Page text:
February 4th is National Wear Red Day. (It’s always the first Friday in February). The whole point of Wear Red Day is to raise awareness of heart disease in women.
People tend to think that men are the ones who are most at risk for heart attacks. But the fact is, heart disease is the No. 1 killer of women. (1 in 30 women die of breast cancer.)
1 in 3 women die of heart disease each year. That’s approximately one woman every minute.
More women die of cardiovascular disease than the next four causes of death combined, including all forms of cancer.
Despite these statistics, only 1 in 5 women believe that heart disease is their greatest health threat.
View the 2011 National Wear Red Day® Knowledge Kit here. Educate yourself. Educate others.
It’s a little late to be telling you, but today is National Wear Red Day. Established by the American Heart Association’s Go Red For Women campaign, its aim is to alert women to the very real possibility of their own heart disease. Many women ignore risk factors and behaviors that lead to heart disease because they think of it as a man’s disease. But the truth is, heart disease is the number one reason for death among women. Yep, number one.
My mother struggled with heart disease for over twenty years before my father developed any heart trouble–and he was 71 at the time. Her quality of life was severely hampered by her heart problems: she had two angioplasties, a quadruple bypass, one stroke, poor circulation which made it hard for her to walk and thousands of dollars in medical bills, including $600/month in prescription medicines. Not to mention the threat of death that lurked around the corner at all times. That’s not a good way to live.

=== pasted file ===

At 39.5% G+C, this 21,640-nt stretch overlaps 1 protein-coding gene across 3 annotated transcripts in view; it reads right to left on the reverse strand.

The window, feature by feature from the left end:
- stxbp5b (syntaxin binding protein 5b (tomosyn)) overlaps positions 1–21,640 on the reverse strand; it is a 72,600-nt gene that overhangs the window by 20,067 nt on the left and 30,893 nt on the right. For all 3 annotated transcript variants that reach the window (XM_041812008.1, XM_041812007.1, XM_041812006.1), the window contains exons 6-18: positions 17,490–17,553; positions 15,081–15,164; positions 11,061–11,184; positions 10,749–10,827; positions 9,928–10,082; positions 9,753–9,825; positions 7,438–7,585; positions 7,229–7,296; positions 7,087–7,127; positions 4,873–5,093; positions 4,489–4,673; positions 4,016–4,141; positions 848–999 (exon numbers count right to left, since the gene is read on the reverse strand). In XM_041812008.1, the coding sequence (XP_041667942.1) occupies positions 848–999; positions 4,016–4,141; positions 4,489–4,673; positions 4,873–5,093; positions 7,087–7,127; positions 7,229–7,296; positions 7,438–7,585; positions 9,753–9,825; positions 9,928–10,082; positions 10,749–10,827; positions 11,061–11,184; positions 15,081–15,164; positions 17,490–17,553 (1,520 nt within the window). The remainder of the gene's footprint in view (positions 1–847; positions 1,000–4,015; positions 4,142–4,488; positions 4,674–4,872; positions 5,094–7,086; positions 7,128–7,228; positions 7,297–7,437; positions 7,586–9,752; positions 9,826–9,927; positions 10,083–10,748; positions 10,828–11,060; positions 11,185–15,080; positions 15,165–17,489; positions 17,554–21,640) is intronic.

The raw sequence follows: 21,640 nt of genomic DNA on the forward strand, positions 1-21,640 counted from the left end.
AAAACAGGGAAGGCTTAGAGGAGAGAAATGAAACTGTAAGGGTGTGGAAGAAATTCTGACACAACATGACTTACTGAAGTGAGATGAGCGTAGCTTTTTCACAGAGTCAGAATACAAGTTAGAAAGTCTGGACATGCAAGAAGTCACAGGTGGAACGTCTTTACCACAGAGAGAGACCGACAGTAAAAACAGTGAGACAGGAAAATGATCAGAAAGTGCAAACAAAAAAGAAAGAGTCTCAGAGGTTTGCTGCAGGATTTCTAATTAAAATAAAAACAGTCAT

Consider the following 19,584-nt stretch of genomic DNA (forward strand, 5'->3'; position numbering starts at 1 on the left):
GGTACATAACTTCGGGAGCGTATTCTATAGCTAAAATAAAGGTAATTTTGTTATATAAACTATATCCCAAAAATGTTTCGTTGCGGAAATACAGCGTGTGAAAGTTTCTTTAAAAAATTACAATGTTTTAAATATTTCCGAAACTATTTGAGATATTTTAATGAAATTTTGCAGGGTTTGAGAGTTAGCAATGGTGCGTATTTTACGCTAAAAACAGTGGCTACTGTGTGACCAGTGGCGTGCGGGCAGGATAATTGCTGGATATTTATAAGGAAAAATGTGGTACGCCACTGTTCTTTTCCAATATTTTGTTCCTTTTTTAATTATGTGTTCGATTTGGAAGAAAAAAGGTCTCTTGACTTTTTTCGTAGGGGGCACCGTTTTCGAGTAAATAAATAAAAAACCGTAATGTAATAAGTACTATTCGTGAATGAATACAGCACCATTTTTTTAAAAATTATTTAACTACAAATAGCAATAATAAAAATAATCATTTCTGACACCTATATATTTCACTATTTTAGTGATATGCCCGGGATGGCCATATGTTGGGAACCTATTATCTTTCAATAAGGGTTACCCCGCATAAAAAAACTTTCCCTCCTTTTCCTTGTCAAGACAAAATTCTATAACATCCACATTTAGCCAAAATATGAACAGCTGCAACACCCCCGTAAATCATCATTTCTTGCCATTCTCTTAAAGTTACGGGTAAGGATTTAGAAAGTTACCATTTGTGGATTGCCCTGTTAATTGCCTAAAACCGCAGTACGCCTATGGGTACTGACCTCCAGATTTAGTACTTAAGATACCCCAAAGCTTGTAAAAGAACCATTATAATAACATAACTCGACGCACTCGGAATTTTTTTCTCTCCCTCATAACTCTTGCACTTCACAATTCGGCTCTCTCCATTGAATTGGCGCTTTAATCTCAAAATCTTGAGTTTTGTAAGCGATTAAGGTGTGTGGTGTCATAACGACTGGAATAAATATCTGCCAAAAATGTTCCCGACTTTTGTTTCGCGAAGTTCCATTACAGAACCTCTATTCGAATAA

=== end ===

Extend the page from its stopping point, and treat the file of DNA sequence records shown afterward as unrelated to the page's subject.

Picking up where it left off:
So even if you don’t think that you’ll die of a heart attack, think again. The statistics say that your chances are good. But even if you don’t—and who’s going to quibble about reasons when the time comes?—do you really want to compromise your health the way my mother did? She had all the risk factors: she was significantly overweight, diabetic, had high cholesterol and smoked for most of her adult life. (When she went in for her quadruple bypass and was asked when she quit smoking, she said, “Today.”)
I myself only recently quit smoking and I’m overweight. So far, knock on wood, I haven’t developed heart disease–that I know of. I haven’t had my cholesterol checked in years and really have no idea what shape my arteries are in. I eat reasonably healthfully, but not perfectly, I have a sedentary lifestyle and rarely exercise. As I write these words, I’m uncomfortably aware that I might be following in my mother’s footsteps and not even know it.
Because, unlike my mother, most people don’t experience symptoms before having a heart attack or stroke. Heart disease is one of those conditions that kills without warning. It is up to you to reduce your risk factors by watching your cholesterol levels and your weight, quitting smoking, increasing your activity level and cultivating healthy eating habits. It is also a good idea to know your cholesterol and fasting blood sugar levels. Then take the Go Red Heart Checkup to assess your risk of developing heart disease.